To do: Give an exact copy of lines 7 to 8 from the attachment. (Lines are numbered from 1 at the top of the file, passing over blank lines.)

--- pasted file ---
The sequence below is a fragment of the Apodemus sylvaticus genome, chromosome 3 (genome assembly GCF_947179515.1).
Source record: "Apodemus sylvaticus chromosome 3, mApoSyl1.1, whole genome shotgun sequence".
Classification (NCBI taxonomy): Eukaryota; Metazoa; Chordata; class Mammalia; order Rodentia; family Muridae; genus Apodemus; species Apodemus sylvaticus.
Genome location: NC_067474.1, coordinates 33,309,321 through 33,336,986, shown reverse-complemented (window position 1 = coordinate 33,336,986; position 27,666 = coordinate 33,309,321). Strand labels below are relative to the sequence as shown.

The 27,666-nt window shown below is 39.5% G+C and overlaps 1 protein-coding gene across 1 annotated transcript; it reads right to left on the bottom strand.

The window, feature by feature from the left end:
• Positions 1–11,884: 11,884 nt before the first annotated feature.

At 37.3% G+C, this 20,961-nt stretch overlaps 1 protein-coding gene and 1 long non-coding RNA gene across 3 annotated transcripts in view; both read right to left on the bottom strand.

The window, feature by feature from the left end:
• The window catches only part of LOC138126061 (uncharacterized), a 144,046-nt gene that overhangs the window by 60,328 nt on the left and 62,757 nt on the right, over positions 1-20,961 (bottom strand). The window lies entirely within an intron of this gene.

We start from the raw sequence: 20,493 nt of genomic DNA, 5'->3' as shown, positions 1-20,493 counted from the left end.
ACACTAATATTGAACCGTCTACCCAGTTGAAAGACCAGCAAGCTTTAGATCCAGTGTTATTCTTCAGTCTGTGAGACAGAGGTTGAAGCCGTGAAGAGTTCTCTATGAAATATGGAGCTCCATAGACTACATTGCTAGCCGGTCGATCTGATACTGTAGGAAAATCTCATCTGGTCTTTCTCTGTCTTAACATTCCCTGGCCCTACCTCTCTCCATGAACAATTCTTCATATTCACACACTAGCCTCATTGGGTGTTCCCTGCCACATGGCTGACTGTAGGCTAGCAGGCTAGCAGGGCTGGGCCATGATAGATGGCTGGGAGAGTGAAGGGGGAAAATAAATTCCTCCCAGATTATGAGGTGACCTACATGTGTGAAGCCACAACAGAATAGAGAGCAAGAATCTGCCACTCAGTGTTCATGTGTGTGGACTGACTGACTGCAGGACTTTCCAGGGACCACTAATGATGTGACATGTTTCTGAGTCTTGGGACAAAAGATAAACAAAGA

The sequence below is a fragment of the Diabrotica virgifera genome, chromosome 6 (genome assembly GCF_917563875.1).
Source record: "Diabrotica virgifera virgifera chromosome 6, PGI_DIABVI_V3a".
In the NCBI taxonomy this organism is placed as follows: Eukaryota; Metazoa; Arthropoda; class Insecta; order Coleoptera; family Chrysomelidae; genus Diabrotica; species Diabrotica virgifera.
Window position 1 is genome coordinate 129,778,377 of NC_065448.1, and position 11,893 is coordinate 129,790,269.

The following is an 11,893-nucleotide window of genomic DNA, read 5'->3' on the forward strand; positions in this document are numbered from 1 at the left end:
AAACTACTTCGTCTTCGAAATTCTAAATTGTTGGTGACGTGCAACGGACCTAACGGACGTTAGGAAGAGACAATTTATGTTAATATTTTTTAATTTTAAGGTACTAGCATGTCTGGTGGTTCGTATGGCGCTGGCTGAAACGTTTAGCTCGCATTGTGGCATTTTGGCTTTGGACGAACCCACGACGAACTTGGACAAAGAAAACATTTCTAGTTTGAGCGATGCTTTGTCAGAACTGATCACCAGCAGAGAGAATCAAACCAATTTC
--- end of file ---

• Positions 1–11,884: 11,884 nt before the first annotated feature.

At 37.3% G+C, this 20,961-nt stretch overlaps 1 protein-coding gene and 1 long non-coding RNA gene across 3 annotated transcripts in view; both read right to left on the bottom strand.